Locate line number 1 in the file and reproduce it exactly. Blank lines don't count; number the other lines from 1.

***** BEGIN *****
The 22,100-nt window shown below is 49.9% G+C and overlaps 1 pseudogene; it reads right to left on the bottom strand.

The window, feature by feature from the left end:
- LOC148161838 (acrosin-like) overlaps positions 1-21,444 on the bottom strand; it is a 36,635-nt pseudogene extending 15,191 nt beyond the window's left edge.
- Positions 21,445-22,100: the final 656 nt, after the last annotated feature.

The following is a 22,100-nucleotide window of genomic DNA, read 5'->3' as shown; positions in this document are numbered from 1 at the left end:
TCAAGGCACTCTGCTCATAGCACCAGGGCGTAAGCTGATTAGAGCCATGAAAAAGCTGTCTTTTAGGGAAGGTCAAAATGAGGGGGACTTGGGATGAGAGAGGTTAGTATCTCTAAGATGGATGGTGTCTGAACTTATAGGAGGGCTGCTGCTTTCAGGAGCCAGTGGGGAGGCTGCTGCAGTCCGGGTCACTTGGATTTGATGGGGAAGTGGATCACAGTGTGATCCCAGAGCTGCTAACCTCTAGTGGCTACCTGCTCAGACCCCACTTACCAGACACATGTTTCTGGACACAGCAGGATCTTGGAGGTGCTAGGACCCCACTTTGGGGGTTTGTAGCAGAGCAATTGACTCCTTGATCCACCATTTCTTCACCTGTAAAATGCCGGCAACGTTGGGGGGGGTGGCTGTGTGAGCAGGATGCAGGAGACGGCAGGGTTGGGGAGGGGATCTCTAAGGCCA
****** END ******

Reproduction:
The 22,100-nt window shown below is 49.9% G+C and overlaps 1 pseudogene; it reads right to left on the bottom strand.